Dual Nationality

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Related to Multiple citizenship: Dual citizenship

Dual Nationality

An equal claim, simultaneously possessed by two nations, to the allegiance of an individual.

This term is frequently perceived as synonymous with dual citizenship, but the latter term encompasses the concept of state and federal citizenship enjoyed by persons who are born or naturalized in the United States.

Under International Law, the determination of citizenship when dual nationality is involved is governed by treaty, an agreement between two or more nations.

A person who possesses dual citizenship generally has the right to "elect," or to choose, the citizenship of one nation over that of another, within the applicable age limit or specified time period. A person could be a U.S. citizen because of his or her birth in the United States and a citizen of a foreign country because his or her immigrant parents returned with their child to their native land. Foreign law could deem the child to be a citizen of the parents' native land, but it cannot divest the child of U.S. citizenship.Under federal law, a native-born or naturalized U.S. citizen relinquishes his or her U.S. citizenship if the individual procures naturalization in a foreign state through a personal application, or pursuant to an application filed in his or her behalf by a parent, guardian, or duly authorized agent, or through the naturalization of a parent having legal custody. An exception, however, provides that the individual will not lose his or her U.S. citizenship as the consequence of the naturalization of a parent or parents while he or she is under twenty-one years of age, or as the result of a naturalization obtained on his or her behalf while under twenty-one years of age by a parent, guardian, or authorized agent, unless the individual fails to enter the United States to establish a permanent residence prior to the twenty-fifth birthday.

The treaty between the United States and the foreign nation determines whether the individual may maintain the dual citizenship if he or she elects to retain the U.S. citizenship, or may lose his or her foreign citizenship and remain only a U.S. citizen.

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References in periodicals archive ?
also many native-born citizens with dual or multiple citizenships, as
In states where the nation is built on ethnic/linguistic belonging, citizenship policies are related to ethnic/linguistic groups: "jus sanguine," or the right of blood, and these states don't usually accept multiple citizenship, as in Austria and Italy.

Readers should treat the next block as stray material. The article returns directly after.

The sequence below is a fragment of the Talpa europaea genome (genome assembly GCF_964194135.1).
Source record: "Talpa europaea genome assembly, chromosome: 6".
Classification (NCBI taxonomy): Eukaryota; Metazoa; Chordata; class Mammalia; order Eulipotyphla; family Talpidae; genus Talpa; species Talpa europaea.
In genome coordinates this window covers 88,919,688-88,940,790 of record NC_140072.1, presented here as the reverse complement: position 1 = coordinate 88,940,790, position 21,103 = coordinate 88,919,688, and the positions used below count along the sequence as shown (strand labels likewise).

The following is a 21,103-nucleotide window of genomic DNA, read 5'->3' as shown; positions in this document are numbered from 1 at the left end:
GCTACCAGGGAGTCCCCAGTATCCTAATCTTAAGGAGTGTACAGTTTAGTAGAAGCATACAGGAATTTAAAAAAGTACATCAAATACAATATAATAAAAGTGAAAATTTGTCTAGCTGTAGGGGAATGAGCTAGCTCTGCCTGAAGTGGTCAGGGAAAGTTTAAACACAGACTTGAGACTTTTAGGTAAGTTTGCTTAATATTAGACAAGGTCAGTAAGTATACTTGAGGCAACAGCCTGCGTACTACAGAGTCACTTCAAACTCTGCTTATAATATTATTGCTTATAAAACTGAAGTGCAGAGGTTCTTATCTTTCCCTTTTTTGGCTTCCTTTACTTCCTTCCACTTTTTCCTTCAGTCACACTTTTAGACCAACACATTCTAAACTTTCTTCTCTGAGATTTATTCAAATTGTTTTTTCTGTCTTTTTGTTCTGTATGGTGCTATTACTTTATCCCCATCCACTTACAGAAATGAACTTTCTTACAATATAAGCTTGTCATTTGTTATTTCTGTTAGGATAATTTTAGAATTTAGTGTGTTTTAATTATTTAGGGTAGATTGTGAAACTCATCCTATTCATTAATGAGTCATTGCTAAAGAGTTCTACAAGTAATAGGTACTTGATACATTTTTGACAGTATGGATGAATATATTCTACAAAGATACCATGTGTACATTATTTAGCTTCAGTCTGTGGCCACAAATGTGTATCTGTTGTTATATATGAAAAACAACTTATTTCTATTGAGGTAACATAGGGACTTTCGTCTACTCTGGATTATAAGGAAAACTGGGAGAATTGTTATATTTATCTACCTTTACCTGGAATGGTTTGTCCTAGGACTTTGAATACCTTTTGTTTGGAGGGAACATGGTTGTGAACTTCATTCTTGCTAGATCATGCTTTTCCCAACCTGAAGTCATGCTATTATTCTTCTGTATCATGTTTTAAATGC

said this new policy was aimed at preven-ting Filipinos from using the document to misrepresent or conceal vital citizenship information when they enter countries that do not recognize dual and multiple citizenship.
However, the increased international mobility and emergence of multiple citizenship which have been associated with globalisation have produced a challenge to this long-held fundamental of demography.
193) Opponents of dual citizenship have used this quotation as an argument against granting multiple citizenship.
Early on in his book, Gerzon acknowledges: "Most Americans are not captives of just one of these belief systems, but have multiple citizenship in more than one of the Divided States"
Given that Europe is a transnational project heavily relying on cultural affinities, this project is likely to contribute to reflection on complex European problems in an era of accelerated globalization, such as migration, cultural memory, and multiple citizenship.
Unless the system is changed, multicultural youth having multiple citizenships will face housing discrimination when they grow up.
ph); certified true copy of transcript of records and diploma or certificate of graduation from college and post-graduate school, if applicable; proof of past or present employment or further studies; photocopy of birth certificate issued by the Philippine Statistics Authority (PSA); photocopy of marriage contract from PSA for married applicants; notarized affidavit stating intent to renounce foreign citizenship, and permanent residency in the Philippines for applicants with dual or multiple citizenships.
Suffice it to say that each country has the right to decide as to how far and in which direction it wants to go in allowing dual or multiple citizenships.
While the due recognition and respect is granted to dual nationals of Pakistani origin under Pakistani law, the raison d'etre behind placing a Constitutional bar on their election as public representatives is that multiple citizenships is likely to hamper the performance of the public representatives' duty in the "interest of the sovereignty, integrity, solidarity, well- being and prosperity of Pakistan.

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